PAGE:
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Tuesday, April 20, 2010

The Smoking Gun

The smoking gun is the piece of evidence, the example or anecdote, that is the most convincing. The term comes from police forensics, where the murder weapon that is still smoking serves as the example of the best possible evidence.

I found such a smoking gun once after I had finished the book and it was too late to include. It came in the form of Billy Strayhorn's settings of Lorca's songs from a play.


Thomas said...

"An education consists in 'getting wise' in the rawest and hardest boiled sense of that bit of argot," wrote Ezra Pound in the Guide to Kulchur (p. 52). Malcolm Cowley captured this aspect of his personality very nicely in Exile's Return. "I've found the lowdown on the Elizabethan drama," he quotes Pound saying and adds: "he was always finding the lowdown, the inside story and the simple reason why" (p. 120).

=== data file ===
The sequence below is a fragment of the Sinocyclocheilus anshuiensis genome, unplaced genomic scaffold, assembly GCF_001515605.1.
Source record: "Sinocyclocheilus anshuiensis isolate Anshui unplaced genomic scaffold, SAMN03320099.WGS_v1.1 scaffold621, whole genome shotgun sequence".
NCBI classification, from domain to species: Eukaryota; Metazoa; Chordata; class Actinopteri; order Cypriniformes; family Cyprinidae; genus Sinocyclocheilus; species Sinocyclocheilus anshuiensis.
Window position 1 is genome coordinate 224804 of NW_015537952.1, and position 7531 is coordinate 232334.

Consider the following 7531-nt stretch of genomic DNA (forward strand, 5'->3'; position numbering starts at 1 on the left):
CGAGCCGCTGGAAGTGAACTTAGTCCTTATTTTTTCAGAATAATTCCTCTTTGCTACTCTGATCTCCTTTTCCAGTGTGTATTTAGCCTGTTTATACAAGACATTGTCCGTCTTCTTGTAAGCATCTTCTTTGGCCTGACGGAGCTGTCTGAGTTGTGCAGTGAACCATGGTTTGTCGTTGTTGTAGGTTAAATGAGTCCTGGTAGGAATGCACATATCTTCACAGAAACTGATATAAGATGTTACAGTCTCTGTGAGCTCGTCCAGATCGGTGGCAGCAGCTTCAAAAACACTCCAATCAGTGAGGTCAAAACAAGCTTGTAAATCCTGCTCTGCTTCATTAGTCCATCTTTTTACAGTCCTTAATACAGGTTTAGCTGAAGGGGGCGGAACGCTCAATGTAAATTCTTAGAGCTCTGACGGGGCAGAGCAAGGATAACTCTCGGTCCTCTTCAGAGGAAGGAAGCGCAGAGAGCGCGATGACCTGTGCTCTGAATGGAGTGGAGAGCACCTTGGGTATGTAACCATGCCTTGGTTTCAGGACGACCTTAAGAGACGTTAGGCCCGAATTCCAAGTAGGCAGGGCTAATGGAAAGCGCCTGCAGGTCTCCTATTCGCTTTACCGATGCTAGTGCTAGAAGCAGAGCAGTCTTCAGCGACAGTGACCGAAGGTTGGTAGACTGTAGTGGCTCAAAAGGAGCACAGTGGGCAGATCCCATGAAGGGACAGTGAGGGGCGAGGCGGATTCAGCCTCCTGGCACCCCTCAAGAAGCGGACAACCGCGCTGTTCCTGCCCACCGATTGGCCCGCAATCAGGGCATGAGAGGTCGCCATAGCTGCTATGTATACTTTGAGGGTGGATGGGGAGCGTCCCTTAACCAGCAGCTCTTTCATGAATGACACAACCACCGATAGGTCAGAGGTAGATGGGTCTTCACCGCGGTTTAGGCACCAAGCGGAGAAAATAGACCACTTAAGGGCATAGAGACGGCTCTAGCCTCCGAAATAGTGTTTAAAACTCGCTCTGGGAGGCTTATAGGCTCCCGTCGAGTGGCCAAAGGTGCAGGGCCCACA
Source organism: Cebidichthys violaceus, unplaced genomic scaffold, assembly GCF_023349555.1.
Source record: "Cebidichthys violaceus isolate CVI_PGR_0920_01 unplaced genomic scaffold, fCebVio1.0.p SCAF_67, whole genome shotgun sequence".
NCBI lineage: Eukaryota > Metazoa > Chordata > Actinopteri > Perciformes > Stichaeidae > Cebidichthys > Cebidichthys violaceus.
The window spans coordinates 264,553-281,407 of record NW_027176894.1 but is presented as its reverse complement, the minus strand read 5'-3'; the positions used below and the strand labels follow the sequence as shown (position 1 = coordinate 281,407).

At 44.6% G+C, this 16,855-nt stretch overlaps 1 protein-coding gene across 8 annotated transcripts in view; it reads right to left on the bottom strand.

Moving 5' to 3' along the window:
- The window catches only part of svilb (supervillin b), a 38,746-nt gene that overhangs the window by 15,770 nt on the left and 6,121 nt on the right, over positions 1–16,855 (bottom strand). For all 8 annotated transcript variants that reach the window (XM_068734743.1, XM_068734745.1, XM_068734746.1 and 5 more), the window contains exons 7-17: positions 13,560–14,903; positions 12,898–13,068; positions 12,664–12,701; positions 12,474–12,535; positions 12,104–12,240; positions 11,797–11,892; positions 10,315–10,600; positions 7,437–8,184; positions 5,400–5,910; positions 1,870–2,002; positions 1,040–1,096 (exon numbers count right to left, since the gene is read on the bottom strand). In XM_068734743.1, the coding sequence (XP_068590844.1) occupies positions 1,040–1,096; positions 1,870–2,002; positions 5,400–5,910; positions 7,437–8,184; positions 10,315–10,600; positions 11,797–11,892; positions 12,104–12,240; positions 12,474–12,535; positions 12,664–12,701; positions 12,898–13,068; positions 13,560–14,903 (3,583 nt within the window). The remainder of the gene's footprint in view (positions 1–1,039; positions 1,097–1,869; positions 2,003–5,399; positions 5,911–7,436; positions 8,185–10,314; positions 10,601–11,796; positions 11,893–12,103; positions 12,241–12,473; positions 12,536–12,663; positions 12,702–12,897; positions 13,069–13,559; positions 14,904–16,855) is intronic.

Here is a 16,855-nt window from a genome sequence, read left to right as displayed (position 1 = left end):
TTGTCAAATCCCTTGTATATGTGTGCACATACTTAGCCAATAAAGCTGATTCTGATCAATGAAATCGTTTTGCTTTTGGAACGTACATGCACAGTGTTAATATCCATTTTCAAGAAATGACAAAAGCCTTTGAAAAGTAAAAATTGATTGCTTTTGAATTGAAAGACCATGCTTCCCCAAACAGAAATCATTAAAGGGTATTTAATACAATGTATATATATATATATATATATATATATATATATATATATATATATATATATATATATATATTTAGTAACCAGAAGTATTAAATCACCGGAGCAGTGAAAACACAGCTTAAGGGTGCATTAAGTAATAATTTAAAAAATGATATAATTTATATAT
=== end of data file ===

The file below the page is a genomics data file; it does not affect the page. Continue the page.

My thinking tends to be driven by the same somewhat "cranky" impulse. I think it's important to stress, however, that the writer of a research paper or dissertation cannot be satisfied, like the detective, with that one knock-down piece of "evidence". Most academic arguments require an accumulation of what would be considered "circumstantial" evidence in legal contexts. Most of our work is suggestive. There are always other suggestions. The smoking gun is not usually among the exhibits.

Jonathan said...

Maybe a better topic would be how to do without the smoking gun, which you usually won't have.